“It’s not like an injection or shot where they are breaking the skin and then putting something in. That’s what people associate needles with because it’s painful when they are pushing medicine in or breaking the skin with a bigger needle. Acupuncture is really relaxing. Some of the needles you can feel a little bit but it’s really more relaxing than painful. The needles are actually going in pretty shallow, like maybe a quarter of an inch,” said Cohen.

And yes, to be fair, I’m sure you will experience first time jitters! Most first time patients can be nervous, and that’s okay! I was nervy the first time I tried it, but look at me now! Pretty much a seasoned professional…If you consider a handful of times a professional. Avigail talked about how many of her first time patients react.

“Some people can be apprehensive. New patients will be nervous, the unknown is worse, I’m like let me put the first one in and you’ll see and then [once it’s done] they’re like oh okay (shrugs).”

My Experience

Story time with Gena, now! Here’s how the treatment WENT DOWN: Avigail sat me down and did a thorough evaluation of some things that I thought could be worked on. Lately, stress has been making a long and drawn out appearance in my life, and I knew I wanted to work on that. Along with stress, I have been slapped in the face this winter season when it comes to illnesses. In total, I’ve had about three colds, one case of tonsillitis, and a bout with a stomach bug. There may or may not have been a curse that was cast upon my home this season. Or it could be, my reluctance to get a flu shot… DUMB. I’ll never do that again.

After taking all of my woes into account, I got situated on the table and the puncturing commenced, and believe it or not – it really was relaxing. Avigail swiftly (and almost undetectably) started poking the needles into my skin. A lot of the needles were on my feet and hands. No pain. Seriously – NO pain. The only sensation I felt was a dull numbing and tingling - maybe vibrating feeling? I’m a full believer that there was some MAJOR qi blockage all up in my body, so the vibrating sensation had to be the relief of that.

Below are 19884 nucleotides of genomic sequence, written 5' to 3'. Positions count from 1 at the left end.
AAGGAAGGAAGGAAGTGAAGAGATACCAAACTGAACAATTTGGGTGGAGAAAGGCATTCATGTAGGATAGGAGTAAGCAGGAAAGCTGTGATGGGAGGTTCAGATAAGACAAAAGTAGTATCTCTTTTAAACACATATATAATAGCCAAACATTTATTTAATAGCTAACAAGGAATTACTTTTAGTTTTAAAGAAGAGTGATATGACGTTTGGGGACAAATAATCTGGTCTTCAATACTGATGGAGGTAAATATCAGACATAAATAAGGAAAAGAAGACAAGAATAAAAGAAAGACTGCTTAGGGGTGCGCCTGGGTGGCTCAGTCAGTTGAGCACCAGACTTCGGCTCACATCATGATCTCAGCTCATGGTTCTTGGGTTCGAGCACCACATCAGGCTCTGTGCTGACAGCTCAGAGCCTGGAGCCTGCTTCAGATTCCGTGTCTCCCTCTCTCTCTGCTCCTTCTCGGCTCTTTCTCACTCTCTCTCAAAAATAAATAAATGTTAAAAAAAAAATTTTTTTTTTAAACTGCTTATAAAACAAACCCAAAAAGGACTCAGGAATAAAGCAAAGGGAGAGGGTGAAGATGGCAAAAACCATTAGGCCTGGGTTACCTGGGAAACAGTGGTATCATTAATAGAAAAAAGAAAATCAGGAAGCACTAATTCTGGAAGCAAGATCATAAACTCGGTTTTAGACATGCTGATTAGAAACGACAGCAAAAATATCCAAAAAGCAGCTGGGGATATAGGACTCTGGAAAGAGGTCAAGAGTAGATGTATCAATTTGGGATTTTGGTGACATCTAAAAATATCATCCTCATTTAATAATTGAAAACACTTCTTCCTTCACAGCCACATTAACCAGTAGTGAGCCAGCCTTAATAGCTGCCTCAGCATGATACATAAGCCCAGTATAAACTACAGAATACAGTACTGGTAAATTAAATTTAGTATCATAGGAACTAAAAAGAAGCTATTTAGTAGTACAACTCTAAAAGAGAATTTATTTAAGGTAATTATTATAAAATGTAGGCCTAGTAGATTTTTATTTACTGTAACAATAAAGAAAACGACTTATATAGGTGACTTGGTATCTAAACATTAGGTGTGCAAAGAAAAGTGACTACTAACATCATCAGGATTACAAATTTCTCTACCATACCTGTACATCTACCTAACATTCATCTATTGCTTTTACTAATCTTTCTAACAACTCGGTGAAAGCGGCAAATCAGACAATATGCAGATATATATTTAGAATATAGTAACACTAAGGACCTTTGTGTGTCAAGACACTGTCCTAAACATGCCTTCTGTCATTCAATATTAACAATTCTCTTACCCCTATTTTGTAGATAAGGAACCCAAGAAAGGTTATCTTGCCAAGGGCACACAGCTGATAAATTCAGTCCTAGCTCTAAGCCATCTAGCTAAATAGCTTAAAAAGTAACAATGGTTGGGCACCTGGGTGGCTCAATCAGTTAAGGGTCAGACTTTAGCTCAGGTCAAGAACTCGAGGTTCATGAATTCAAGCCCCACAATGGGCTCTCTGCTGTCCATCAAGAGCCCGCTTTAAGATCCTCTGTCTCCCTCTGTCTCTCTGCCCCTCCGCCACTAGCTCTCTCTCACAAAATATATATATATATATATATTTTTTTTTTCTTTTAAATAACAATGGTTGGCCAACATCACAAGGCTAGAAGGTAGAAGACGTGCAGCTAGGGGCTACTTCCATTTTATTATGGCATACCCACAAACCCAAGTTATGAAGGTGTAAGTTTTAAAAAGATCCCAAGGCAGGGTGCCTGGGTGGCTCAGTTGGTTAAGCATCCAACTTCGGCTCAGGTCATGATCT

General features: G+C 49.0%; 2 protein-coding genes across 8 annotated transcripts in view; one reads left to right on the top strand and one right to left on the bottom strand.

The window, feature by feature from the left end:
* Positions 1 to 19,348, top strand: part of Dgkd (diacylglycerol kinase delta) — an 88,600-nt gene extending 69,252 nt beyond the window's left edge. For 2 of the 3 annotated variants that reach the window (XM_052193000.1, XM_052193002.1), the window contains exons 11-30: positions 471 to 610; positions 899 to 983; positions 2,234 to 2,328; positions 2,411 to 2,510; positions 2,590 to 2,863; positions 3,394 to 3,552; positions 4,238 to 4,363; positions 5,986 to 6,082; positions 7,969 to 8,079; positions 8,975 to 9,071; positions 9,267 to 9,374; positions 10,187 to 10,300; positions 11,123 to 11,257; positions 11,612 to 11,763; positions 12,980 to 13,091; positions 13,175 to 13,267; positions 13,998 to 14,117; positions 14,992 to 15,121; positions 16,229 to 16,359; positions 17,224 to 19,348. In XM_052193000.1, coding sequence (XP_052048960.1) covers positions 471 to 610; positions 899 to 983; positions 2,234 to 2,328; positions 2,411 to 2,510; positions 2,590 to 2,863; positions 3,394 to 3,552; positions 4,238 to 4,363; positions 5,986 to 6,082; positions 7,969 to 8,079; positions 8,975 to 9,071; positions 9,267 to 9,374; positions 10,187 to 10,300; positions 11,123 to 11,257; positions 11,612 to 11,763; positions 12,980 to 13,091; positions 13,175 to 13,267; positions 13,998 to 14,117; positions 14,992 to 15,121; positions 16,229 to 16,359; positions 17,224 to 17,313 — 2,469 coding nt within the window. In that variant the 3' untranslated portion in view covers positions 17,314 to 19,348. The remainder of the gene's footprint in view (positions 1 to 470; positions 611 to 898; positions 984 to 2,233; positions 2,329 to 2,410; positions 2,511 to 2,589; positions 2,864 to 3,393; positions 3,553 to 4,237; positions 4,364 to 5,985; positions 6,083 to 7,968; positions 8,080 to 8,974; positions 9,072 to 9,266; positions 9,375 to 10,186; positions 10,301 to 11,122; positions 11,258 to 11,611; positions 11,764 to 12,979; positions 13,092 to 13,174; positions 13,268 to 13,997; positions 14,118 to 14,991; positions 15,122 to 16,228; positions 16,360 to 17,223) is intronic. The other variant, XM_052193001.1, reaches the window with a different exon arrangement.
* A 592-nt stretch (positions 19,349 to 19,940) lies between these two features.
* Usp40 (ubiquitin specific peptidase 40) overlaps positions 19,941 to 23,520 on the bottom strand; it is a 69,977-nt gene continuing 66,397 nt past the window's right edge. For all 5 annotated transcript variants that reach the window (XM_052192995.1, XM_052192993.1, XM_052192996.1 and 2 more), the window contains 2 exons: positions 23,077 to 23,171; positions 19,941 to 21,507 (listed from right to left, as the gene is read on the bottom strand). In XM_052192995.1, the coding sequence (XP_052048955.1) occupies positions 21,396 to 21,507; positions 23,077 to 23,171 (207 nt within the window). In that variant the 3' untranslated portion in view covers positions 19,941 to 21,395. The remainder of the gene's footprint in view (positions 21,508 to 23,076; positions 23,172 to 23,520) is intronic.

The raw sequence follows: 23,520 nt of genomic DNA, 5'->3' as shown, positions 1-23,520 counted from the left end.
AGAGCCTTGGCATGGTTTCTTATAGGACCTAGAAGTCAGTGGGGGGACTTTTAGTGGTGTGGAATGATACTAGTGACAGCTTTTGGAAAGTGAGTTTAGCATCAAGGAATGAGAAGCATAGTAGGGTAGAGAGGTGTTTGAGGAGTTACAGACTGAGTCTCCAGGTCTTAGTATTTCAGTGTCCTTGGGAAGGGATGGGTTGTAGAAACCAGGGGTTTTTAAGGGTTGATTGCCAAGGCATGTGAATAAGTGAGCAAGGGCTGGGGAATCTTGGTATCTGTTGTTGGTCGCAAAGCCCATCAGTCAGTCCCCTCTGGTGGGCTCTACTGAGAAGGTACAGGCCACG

After maybe 10 minutes of needle placement, Avigail put a heat lamp on my feet, turned out the lights (besides one flickering candle in my periphery), and turned on the noises of the ocean, chirping birds, all the nature sounds that you want to hear.

Next thing you know – I napped. I napped, HARD. I know, you’re probably disappointed and wanted some dramatic ending because you know, NEEDLES. Nope. I fell asleep to the soothing sounds of the wild, and felt like I was enveloped in a warmness that rocked me right into ugly, drooly, baby sleep. It was exactly what the doctor ordered, no pun intended. I almost feel that it’s more relaxing than an hour massage, call me crazy.

So I went home, fell asleep and slept like a baby. Woke up in the morning and was in a fantastic mood, which is kind of odd, and throughout the day my mood continued to be better. I almost felt like a weight had been removed. I was reborn, starting fresh. My qi blockage was no longer stagnant and it was flowing like the river flows to the sea. Maybe it brought out a bit of a poet in me too? Who knows.

With that said, I’m going back and I hope I convinced you to try something a bit out of your comfort zone. Book your appointment now, folks. I promise you it won’t disappoint. And if it does – my qi apologizes to your qi.